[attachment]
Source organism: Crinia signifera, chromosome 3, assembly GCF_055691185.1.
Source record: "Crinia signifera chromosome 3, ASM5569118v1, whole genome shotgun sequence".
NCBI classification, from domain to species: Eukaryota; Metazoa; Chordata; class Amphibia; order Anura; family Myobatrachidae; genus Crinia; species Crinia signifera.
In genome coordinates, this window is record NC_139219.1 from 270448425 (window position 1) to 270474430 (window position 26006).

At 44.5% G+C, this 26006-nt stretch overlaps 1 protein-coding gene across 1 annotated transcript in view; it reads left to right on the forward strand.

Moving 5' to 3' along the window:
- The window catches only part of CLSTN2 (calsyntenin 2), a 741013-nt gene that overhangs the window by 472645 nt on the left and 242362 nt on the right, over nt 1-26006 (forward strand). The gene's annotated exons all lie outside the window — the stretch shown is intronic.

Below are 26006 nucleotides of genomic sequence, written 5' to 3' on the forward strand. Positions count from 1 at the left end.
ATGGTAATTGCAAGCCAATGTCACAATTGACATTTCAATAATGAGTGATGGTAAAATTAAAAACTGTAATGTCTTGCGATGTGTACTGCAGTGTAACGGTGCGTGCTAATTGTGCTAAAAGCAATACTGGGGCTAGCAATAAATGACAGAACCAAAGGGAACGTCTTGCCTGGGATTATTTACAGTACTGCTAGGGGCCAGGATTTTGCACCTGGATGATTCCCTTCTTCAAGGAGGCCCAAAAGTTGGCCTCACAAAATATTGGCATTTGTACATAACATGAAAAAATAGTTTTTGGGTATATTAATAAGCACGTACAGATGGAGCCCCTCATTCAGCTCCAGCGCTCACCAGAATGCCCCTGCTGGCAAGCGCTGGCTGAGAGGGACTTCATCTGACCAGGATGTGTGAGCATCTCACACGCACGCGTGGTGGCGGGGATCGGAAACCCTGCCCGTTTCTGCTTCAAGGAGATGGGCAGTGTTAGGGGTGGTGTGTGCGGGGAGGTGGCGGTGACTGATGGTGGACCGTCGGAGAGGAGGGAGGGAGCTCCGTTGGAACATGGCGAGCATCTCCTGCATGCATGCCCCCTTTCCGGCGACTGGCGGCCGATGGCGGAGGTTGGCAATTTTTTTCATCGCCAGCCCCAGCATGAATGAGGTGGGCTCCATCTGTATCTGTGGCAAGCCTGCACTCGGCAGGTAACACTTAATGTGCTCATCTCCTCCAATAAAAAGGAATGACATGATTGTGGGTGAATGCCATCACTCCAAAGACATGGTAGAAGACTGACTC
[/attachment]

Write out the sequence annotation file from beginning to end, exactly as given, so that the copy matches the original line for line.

Source organism: Crinia signifera, chromosome 3, assembly GCF_055691185.1.
Source record: "Crinia signifera chromosome 3, ASM5569118v1, whole genome shotgun sequence".
NCBI classification, from domain to species: Eukaryota; Metazoa; Chordata; class Amphibia; order Anura; family Myobatrachidae; genus Crinia; species Crinia signifera.
In genome coordinates, this window is record NC_139219.1 from 270448425 (window position 1) to 270474430 (window position 26006).

At 44.5% G+C, this 26006-nt stretch overlaps 1 protein-coding gene across 1 annotated transcript in view; it reads left to right on the forward strand.

Moving 5' to 3' along the window:
- The window catches only part of CLSTN2 (calsyntenin 2), a 741013-nt gene that overhangs the window by 472645 nt on the left and 242362 nt on the right, over nt 1-26006 (forward strand). The gene's annotated exons all lie outside the window — the stretch shown is intronic.

Below are 26006 nucleotides of genomic sequence, written 5' to 3' on the forward strand. Positions count from 1 at the left end.
ATGGTAATTGCAAGCCAATGTCACAATTGACATTTCAATAATGAGTGATGGTAAAATTAAAAACTGTAATGTCTTGCGATGTGTACTGCAGTGTAACGGTGCGTGCTAATTGTGCTAAAAGCAATACTGGGGCTAGCAATAAATGACAGAACCAAAGGGAACGTCTTGCCTGGGATTATTTACAGTACTGCTAGGGGCCAGGATTTTGCACCTGGATGATTCCCTTCTTCAAGGAGGCCCAAAAGTTGGCCTCACAAAATATTGGCATTTGTACATAACATGAAAAAATAGTTTTTGGGTATATTAATAAGCACGTACAGATGGAGCCCCTCATTCAGCTCCAGCGCTCACCAGAATGCCCCTGCTGGCAAGCGCTGGCTGAGAGGGACTTCATCTGACCAGGATGTGTGAGCATCTCACACGCACGCGTGGTGGCGGGGATCGGAAACCCTGCCCGTTTCTGCTTCAAGGAGATGGGCAGTGTTAGGGGTGGTGTGTGCGGGGAGGTGGCGGTGACTGATGGTGGACCGTCGGAGAGGAGGGAGGGAGCTCCGTTGGAACATGGCGAGCATCTCCTGCATGCATGCCCCCTTTCCGGCGACTGGCGGCCGATGGCGGAGGTTGGCAATTTTTTTCATCGCCAGCCCCAGCATGAATGAGGTGGGCTCCATCTGTATCTGTGGCAAGCCTGCACTCGGCAGGTAACACTTAATGTGCTCATCTCCTCCAATAAAAAGGAATGACATGATTGTGGGTGAATGCCATCACTCCAAAGACATGGTAGAAGACTGACTC